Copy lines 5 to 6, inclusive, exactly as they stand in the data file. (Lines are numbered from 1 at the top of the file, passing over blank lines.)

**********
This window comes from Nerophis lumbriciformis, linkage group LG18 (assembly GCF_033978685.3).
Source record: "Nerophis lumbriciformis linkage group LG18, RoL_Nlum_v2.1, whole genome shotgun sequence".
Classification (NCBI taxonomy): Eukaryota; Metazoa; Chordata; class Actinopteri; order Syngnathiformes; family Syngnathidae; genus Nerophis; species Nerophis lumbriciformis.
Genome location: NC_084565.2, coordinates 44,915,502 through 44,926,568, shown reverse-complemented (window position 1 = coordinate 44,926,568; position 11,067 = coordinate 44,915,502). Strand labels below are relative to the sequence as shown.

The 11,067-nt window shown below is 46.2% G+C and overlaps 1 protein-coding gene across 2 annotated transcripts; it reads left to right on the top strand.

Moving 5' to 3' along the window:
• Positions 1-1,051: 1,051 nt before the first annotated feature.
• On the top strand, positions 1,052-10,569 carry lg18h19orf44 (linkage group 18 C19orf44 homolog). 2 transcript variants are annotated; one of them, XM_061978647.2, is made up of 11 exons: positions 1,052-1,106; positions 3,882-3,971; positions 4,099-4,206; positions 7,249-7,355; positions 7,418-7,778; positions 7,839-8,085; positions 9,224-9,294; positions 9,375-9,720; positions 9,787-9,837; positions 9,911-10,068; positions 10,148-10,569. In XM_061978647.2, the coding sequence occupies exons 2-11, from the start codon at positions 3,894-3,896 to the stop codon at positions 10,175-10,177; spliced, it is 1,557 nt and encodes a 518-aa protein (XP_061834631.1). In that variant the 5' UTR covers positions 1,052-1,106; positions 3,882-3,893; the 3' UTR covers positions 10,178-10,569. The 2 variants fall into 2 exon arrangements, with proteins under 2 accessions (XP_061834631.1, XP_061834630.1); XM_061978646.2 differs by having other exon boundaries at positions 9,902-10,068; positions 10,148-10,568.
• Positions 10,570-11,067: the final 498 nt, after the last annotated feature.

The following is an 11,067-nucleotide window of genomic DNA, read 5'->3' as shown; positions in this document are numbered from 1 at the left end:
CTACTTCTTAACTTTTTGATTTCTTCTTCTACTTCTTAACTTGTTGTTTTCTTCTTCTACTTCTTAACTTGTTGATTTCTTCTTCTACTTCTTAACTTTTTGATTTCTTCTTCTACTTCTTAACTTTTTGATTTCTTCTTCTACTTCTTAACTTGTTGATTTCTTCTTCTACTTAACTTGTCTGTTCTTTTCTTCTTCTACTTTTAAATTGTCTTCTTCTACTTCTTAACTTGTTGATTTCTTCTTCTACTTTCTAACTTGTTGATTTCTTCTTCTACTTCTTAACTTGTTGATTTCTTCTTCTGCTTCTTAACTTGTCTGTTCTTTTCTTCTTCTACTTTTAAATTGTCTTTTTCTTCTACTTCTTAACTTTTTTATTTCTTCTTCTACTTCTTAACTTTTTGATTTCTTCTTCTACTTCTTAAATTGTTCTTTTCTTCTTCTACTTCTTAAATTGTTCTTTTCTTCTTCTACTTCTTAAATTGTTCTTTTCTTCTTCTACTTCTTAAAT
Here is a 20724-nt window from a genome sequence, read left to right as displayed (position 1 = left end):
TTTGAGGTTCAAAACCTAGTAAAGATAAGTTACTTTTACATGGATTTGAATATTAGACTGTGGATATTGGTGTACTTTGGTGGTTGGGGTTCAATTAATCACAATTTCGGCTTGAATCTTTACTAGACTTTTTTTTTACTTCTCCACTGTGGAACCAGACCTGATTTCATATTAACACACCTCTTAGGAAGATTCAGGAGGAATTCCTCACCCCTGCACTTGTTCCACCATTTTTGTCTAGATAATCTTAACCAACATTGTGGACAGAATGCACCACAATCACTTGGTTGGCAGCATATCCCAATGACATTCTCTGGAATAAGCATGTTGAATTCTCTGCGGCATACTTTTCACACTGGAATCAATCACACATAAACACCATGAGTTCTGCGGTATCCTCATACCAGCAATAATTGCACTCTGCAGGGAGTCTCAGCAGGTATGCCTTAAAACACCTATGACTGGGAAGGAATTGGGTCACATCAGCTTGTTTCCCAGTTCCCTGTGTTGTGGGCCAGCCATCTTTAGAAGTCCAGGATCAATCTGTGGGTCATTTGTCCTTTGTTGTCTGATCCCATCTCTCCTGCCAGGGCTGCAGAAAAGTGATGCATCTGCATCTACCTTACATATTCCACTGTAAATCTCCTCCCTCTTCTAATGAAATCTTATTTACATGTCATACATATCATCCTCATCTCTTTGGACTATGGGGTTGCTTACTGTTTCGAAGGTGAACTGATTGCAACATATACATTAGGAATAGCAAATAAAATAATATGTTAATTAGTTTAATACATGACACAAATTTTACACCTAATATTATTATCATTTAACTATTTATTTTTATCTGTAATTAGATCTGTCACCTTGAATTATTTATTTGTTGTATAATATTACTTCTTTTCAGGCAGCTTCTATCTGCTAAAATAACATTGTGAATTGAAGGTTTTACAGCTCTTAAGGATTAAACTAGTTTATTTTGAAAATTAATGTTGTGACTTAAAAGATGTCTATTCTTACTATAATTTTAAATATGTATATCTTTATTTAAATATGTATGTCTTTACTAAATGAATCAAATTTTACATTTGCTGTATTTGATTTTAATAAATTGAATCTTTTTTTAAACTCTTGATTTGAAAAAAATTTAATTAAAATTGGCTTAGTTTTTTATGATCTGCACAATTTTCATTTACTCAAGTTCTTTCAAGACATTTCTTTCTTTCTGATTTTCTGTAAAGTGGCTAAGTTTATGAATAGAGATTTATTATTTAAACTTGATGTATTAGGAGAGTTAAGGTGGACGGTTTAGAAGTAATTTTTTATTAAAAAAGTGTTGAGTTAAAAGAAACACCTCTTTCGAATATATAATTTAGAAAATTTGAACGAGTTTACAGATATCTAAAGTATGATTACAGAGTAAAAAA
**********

The 11,067-nt window shown below is 46.2% G+C and overlaps 1 protein-coding gene across 2 annotated transcripts; it reads left to right on the top strand.

Moving 5' to 3' along the window: